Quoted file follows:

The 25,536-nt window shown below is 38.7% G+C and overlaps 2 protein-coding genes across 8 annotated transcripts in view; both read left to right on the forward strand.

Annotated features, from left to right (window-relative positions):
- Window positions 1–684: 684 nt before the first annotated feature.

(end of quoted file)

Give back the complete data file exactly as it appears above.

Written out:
The 25,536-nt window shown below is 38.7% G+C and overlaps 2 protein-coding genes across 8 annotated transcripts in view; both read left to right on the forward strand.

Annotated features, from left to right (window-relative positions):
- Window positions 1–684: 684 nt before the first annotated feature.